South Korean President Moon Jae-in suggested Saturday that he is not ready to meet North Korean dictator Kim Jong Un for talks, arguing that it is too early for an inter-Korean summit.
When Kim’s sister Kim Yo Jong visited South Korea for the start of the Winter Olympics, she met with Moon and delivered a message from her brother that he is willing to meet. Both North and South Korea “should accomplish this by creating the right conditions,” Moon replied at the time of the invitation, according to Yonhap News Agency.
“There are high expectations and our hearts seem to be getting impatient. It is like the old saying, seeking a scorched-rice water from a well,” Moon said Saturday in response to questions about a possible summit meeting with the North Korean dictator, using a Korean proverb that refers to the dangers of rushing into things without fully understanding the consequences, CNN reported.
His remarks reveal a certain degree of hesitancy.
Were the North and South to hold a summit, it would be the first such meeting in over a decade. Former South Korean President Roh Moo-hyun met former North Korean leader Kim Jong Il in 2007. The current South Korean president served in Roh’s administration, explaining his tendency to embrace the cooperative sunshine policies of his liberal predecessors.
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Moon, who has been criticized for bending over backwards to accommodate North Korea, heralded the progress that has already been made toward inter-Korean peace.
“I hope that this will lead to an improvement in inter-Korean relations — not only inter-Korean relations, but we also believe that there has been slowly, but gradually, a growing consensus on the need for dialogue between the United States and North Korea,” Moon said Saturday.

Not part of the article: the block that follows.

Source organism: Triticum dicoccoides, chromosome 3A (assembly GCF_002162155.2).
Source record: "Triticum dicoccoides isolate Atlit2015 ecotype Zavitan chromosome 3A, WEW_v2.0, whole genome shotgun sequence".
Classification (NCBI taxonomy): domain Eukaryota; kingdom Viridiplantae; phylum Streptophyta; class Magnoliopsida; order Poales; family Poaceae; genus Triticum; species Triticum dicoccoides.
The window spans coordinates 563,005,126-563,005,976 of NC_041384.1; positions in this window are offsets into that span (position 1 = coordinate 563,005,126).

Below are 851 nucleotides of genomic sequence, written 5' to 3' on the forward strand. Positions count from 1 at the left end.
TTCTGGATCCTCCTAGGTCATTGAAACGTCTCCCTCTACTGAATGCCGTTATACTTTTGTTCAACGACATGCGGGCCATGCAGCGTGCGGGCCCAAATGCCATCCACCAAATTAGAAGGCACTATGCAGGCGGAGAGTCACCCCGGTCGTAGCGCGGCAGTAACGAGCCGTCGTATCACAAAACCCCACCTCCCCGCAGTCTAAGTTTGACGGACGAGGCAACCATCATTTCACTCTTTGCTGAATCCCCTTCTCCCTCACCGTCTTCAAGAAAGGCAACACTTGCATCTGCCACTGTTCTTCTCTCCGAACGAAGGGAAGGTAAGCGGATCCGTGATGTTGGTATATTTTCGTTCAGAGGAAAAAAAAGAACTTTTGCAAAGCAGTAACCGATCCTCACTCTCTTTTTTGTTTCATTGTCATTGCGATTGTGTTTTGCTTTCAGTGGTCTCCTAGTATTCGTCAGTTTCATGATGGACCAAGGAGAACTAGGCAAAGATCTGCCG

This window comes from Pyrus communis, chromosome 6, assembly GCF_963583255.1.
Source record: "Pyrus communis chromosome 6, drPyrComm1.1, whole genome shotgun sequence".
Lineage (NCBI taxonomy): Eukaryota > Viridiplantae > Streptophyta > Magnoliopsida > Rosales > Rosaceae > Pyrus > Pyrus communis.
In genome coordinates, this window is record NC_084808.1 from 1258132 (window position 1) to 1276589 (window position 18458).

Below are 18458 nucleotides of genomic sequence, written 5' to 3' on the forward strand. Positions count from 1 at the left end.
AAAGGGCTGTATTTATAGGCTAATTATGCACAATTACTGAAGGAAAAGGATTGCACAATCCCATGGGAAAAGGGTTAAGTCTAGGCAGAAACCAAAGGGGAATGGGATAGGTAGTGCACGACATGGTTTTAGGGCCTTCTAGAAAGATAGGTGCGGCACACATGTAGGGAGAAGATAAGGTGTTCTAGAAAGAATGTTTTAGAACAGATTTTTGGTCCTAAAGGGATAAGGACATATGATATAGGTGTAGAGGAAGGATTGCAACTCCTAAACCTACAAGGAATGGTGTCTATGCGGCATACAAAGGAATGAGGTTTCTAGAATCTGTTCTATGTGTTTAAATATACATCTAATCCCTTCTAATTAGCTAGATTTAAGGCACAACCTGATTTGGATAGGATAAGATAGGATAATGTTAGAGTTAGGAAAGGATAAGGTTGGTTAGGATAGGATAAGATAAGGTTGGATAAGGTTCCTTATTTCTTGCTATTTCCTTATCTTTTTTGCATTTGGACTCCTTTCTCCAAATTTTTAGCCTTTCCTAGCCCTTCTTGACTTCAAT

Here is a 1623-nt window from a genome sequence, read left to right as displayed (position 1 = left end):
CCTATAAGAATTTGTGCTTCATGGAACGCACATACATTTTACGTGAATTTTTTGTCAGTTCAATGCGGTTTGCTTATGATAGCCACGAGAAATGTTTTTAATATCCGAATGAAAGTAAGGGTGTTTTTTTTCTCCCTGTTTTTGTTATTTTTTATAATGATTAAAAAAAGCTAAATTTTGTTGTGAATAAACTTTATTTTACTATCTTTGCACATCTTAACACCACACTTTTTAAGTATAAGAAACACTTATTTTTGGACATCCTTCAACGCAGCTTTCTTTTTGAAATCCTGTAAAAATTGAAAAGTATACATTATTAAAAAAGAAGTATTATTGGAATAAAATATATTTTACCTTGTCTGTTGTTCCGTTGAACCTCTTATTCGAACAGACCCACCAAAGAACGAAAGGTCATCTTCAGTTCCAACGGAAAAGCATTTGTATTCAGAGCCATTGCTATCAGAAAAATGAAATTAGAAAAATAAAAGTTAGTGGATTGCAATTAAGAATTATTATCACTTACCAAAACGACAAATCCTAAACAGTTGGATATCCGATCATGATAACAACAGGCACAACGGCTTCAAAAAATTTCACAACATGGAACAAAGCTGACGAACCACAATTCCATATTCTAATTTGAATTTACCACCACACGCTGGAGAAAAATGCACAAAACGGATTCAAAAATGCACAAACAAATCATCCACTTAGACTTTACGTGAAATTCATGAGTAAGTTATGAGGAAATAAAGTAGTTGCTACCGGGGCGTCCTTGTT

“We hope that the dialogue between the two Koreas will be able to lead to dialogue between the United States and North Korea, and eventually denuclearization,” he added.
Vice President Mike Pence recently revealed that the U.S. is ready to talk to North Korea, possibly even without preconditions. Secretary of State Rex Tillerson, however, says it might be too early. Regardless, the U.S. has indicated that it intends to continue its maximum pressure campaign against the North.
North Korea has signaled that it is not interested in discussing denuclearization and has even stated that it plans to continue to expand and improve its state nuclear force. Pyongyang has also stated that it is not interested in talking to the U.S., which the rogue regime considers to be the greatest threat to its ambitions.
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